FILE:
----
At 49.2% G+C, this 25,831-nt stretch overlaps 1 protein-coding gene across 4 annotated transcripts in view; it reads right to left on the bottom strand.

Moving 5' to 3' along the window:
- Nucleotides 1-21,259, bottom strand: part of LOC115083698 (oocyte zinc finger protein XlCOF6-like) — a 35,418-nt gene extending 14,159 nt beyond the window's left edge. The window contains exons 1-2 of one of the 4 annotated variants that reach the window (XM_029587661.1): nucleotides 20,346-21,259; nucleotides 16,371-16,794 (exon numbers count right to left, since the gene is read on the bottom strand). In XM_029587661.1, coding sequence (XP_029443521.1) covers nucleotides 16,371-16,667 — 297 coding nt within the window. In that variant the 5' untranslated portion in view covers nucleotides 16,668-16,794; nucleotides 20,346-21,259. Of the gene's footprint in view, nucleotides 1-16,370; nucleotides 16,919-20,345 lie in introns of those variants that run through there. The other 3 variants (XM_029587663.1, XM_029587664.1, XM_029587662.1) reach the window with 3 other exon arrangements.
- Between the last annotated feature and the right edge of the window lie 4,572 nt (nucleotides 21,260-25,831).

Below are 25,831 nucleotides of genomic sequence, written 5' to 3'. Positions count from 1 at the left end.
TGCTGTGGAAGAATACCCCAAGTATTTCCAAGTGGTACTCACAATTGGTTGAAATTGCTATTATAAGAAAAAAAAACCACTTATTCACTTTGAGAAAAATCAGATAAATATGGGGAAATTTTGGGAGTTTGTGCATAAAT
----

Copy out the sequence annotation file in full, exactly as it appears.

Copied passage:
At 49.2% G+C, this 25,831-nt stretch overlaps 1 protein-coding gene across 4 annotated transcripts in view; it reads right to left on the bottom strand.

Moving 5' to 3' along the window:
- Nucleotides 1-21,259, bottom strand: part of LOC115083698 (oocyte zinc finger protein XlCOF6-like) — a 35,418-nt gene extending 14,159 nt beyond the window's left edge. The window contains exons 1-2 of one of the 4 annotated variants that reach the window (XM_029587661.1): nucleotides 20,346-21,259; nucleotides 16,371-16,794 (exon numbers count right to left, since the gene is read on the bottom strand). In XM_029587661.1, coding sequence (XP_029443521.1) covers nucleotides 16,371-16,667 — 297 coding nt within the window. In that variant the 5' untranslated portion in view covers nucleotides 16,668-16,794; nucleotides 20,346-21,259. Of the gene's footprint in view, nucleotides 1-16,370; nucleotides 16,919-20,345 lie in introns of those variants that run through there. The other 3 variants (XM_029587663.1, XM_029587664.1, XM_029587662.1) reach the window with 3 other exon arrangements.
- Between the last annotated feature and the right edge of the window lie 4,572 nt (nucleotides 21,260-25,831).

Below are 25,831 nucleotides of genomic sequence, written 5' to 3'. Positions count from 1 at the left end.
TGCTGTGGAAGAATACCCCAAGTATTTCCAAGTGGTACTCACAATTGGTTGAAATTGCTATTATAAGAAAAAAAAACCACTTATTCACTTTGAGAAAAATCAGATAAATATGGGGAAATTTTGGGAGTTTGTGCATAAAT